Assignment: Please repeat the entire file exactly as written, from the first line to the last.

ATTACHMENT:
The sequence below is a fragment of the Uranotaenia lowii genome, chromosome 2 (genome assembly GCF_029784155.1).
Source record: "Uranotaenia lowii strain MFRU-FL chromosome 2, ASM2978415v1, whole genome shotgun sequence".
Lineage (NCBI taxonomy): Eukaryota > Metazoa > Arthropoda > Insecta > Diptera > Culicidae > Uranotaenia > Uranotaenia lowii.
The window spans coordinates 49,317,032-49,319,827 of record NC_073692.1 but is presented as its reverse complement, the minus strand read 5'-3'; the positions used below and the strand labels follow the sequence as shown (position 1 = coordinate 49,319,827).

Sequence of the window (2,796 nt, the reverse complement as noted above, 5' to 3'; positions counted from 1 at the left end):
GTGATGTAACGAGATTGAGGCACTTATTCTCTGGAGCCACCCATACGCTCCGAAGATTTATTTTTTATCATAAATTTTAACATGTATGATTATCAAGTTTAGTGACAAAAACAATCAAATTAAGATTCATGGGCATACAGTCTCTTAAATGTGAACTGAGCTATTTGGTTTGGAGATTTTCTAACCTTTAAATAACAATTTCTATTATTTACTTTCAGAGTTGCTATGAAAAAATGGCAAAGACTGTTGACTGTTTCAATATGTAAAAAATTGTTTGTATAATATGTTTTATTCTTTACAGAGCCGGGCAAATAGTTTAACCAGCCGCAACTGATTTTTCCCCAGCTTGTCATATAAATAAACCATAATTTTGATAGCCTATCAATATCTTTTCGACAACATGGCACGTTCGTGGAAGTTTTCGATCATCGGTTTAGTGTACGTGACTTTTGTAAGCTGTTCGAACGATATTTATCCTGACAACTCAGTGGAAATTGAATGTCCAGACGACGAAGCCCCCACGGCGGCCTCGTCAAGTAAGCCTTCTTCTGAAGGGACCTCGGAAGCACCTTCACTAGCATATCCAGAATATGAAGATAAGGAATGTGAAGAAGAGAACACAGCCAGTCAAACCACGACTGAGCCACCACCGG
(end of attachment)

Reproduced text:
The sequence below is a fragment of the Uranotaenia lowii genome, chromosome 2 (genome assembly GCF_029784155.1).
Source record: "Uranotaenia lowii strain MFRU-FL chromosome 2, ASM2978415v1, whole genome shotgun sequence".
Lineage (NCBI taxonomy): Eukaryota > Metazoa > Arthropoda > Insecta > Diptera > Culicidae > Uranotaenia > Uranotaenia lowii.
The window spans coordinates 49,317,032-49,319,827 of record NC_073692.1 but is presented as its reverse complement, the minus strand read 5'-3'; the positions used below and the strand labels follow the sequence as shown (position 1 = coordinate 49,319,827).

Sequence of the window (2,796 nt, the reverse complement as noted above, 5' to 3'; positions counted from 1 at the left end):
GTGATGTAACGAGATTGAGGCACTTATTCTCTGGAGCCACCCATACGCTCCGAAGATTTATTTTTTATCATAAATTTTAACATGTATGATTATCAAGTTTAGTGACAAAAACAATCAAATTAAGATTCATGGGCATACAGTCTCTTAAATGTGAACTGAGCTATTTGGTTTGGAGATTTTCTAACCTTTAAATAACAATTTCTATTATTTACTTTCAGAGTTGCTATGAAAAAATGGCAAAGACTGTTGACTGTTTCAATATGTAAAAAATTGTTTGTATAATATGTTTTATTCTTTACAGAGCCGGGCAAATAGTTTAACCAGCCGCAACTGATTTTTCCCCAGCTTGTCATATAAATAAACCATAATTTTGATAGCCTATCAATATCTTTTCGACAACATGGCACGTTCGTGGAAGTTTTCGATCATCGGTTTAGTGTACGTGACTTTTGTAAGCTGTTCGAACGATATTTATCCTGACAACTCAGTGGAAATTGAATGTCCAGACGACGAAGCCCCCACGGCGGCCTCGTCAAGTAAGCCTTCTTCTGAAGGGACCTCGGAAGCACCTTCACTAGCATATCCAGAATATGAAGATAAGGAATGTGAAGAAGAGAACACAGCCAGTCAAACCACGACTGAGCCACCACCGG